August 28 2014

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2 posts tagged "Robert Lee Morris"

Costume Drama: Robert Lee Morris On The Relaunch Of His Namesake Brand


Robert Lee Morris. The first name—or three—in costume jewelry blazed a new path for contemporary fashion accessories when he launched his namesake collection in 1971 with big, bold, tribal-inspired pieces that attracted the attention of retailers, press, and fellow designers. He went on to collaborate with some—Calvin Klein, Karl Lagerfeld, and most famously Donna Karan, with whom he designed jewelry for 28 of her collections. After a brief stint in the fine jewelry sector, Morris is now relaunching his eponymous brand with Haskell Jewels (as in Miriam). The prices are lower—ranging from $150 to $1,000—but the iconic RLM look is all the same. sat down with Morris to talk old days, newcomers, and what stood between him and Tom Ford, and to take an exclusive first look at a few of his new pieces.

Robert Lee Morris relaunches this September at Bergdorf Goodman, Kirna Zabête, Morris’ Soho store, and

How is this collection different from anything else you’ve done?
The thing that makes this collection different is that it is primarily affordable. It’s constructed of solid cast brass, which is a wonderful metal; I’ve always used brass in everything I’ve ever made, because I can get big, bold shapes and I can do anything with it. With the economy being what it is, it makes more sense to shift my entire direction towards the affordability and my desire to want more people to have my work, and that’s the big difference. I’m able to distribute my work at a much more affordable price without losing its signature look.

How has the costume jewelry industry changed since you got started 40 years ago?
It’s come full circle. When I started, it was the beginning of a revolution that I was very much a part of. Similar ideas were happening in Japan, Europe, and America—of creating jewelry that was challenging and full of content. That was the beginning of the designer-artist jewelry movement. That has never died, though it’s certainly had some low points. When I started, it was a heyday and opened many doors; retailers went crazy for it. Then in the nineties we had the complete opposite: All shows of wealth became a no-no. The recession hit hard, the Gulf War was going on, the stock market crashed. Everything that was fabulous and wild in the eighties came to a screeching halt. Nobody wanted to spend money on anything that wasn’t just pure “meat and potatoes” safe, and my range of the jewelry business collapsed. Then in 1995, Tom Ford at Gucci started showing Halston-esque, sexy, body-hugging clothing, and the next thing you know, we’re back in business. It was a revival and we didn’t do anything. I didn’t think I was even old enough to have a revival. The creativity is still not 100 percent back yet, but there’s been a slow return in costume jewelry of big, bold, fun-to-wear, wacky, crazy things. Designers who were once subtle are kicking it up ten notches to crazy. Continue Reading “Costume Drama: Robert Lee Morris On The Relaunch Of His Namesake Brand” »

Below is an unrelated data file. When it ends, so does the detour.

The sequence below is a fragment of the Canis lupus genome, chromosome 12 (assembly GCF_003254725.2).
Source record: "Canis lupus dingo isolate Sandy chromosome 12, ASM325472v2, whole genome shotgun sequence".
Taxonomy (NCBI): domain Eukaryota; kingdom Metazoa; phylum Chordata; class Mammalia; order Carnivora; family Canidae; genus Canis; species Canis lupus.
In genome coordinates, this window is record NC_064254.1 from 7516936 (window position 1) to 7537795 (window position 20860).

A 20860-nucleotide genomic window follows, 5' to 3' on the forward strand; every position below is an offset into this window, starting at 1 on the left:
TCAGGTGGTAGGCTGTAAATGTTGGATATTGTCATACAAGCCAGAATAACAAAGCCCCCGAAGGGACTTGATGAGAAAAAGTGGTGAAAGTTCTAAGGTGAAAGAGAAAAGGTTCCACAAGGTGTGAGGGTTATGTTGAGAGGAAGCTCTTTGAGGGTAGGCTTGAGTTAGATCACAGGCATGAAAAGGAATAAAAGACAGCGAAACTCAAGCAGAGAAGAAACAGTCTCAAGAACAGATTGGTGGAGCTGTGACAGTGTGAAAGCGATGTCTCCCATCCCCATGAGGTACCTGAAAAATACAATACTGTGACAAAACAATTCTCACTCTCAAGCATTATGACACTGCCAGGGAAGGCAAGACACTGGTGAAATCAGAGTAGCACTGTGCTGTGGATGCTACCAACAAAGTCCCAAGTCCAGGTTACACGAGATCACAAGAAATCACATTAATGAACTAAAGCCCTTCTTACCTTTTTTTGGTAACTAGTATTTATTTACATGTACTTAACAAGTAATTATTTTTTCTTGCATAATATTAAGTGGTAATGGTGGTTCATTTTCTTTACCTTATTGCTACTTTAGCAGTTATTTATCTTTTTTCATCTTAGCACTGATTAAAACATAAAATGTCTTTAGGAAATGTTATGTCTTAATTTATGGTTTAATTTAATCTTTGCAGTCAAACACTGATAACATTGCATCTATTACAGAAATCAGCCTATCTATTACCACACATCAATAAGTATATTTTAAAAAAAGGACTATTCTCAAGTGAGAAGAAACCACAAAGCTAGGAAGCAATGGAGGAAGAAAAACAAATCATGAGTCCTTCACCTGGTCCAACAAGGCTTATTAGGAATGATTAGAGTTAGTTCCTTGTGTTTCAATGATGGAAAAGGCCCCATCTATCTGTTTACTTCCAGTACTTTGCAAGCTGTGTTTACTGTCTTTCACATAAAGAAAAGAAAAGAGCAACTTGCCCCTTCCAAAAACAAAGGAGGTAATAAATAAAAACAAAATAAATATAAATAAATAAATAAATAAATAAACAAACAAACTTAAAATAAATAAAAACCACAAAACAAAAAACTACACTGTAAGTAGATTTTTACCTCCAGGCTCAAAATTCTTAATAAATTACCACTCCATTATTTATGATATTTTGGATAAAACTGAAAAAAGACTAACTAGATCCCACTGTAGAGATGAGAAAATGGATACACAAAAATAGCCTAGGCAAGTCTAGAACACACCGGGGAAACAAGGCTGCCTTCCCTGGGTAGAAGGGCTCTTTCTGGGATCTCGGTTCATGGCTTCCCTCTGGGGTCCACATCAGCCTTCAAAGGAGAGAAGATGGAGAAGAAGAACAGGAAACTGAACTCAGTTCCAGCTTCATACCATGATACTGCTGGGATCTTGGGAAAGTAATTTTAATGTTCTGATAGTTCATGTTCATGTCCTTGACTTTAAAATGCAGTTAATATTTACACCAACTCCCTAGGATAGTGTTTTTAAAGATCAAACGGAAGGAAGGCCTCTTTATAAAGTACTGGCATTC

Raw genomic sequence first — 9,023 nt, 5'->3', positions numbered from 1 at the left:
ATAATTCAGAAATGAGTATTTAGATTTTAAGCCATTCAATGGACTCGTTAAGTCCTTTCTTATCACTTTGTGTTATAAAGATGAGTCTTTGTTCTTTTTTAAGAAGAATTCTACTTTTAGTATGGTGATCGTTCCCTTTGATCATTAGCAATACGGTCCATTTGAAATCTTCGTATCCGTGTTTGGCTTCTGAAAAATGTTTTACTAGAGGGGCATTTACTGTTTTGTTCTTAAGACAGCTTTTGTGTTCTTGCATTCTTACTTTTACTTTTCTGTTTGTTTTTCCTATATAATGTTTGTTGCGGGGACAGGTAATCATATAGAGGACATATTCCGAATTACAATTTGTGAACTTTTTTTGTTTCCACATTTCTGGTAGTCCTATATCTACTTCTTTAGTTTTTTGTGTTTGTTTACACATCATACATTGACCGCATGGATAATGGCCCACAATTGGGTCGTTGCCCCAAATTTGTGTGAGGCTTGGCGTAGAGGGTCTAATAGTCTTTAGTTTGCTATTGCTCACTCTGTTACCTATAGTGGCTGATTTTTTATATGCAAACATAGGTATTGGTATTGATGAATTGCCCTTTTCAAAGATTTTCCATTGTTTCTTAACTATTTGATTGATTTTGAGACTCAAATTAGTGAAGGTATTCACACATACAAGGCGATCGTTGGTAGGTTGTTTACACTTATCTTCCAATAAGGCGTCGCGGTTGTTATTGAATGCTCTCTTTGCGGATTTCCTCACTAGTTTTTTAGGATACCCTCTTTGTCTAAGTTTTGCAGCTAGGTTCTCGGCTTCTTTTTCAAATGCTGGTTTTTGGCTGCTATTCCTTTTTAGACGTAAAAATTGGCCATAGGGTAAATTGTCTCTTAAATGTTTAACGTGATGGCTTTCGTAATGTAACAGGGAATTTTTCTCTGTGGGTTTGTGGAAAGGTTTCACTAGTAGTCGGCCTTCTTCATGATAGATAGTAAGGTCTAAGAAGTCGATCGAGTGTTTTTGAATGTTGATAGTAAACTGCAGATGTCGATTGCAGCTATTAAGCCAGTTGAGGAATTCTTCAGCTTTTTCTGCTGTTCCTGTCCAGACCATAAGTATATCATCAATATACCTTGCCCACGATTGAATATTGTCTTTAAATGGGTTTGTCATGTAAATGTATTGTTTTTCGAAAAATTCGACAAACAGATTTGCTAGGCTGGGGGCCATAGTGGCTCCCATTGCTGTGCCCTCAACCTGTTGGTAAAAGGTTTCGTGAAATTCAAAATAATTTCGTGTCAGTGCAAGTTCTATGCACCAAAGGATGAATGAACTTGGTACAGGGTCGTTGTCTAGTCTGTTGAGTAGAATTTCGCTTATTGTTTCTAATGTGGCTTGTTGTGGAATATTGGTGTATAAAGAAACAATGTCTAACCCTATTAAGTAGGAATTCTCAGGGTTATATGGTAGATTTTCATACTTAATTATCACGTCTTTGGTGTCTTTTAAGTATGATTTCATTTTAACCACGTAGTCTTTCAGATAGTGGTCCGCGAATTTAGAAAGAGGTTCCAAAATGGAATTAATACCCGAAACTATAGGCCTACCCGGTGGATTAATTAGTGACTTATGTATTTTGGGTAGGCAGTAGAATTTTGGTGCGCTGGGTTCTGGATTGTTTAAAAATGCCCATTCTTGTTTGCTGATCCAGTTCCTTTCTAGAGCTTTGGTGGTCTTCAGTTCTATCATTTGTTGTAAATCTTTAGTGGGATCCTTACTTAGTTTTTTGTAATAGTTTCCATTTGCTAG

Designers Offer A Few Precious Metals


This Fall, New York’s Museum of Arts and Design celebrates its second anniversary. The traditional gift for such an occasion, as any bride can tell you, is metal, so that’s what the museum’s well-wishers are offering: All manner of metal art, jewelry, clothes, and craft, which will be sold at its annual gala on October 18th to raise money for its educational programs. Arts and design being top of mind for the fashion set as well as fine artists, plenty of style-world types are involved: The host committee for the Metal Ball includes Chris Benz, Duckie Brown‘s Steven Cox and Daniel Silver, Pamela Love, Mandy Coon, and (full disclosure) yours truly. The list of artists donating is even more impressive. Richard Meier, Michael Stipe, Rogan Gregory, and Robert Lee Morris have all donated metal items for the cause; I’ve got my eye on the enormous metal urn (left), contributed by designer-cum-interiors-guru Rick Owens. It’ll go perfectly with that one-ton Owens alabaster bed I’ve had my eye on. For tickets and more information, visit

Photo: Courtesy of MAD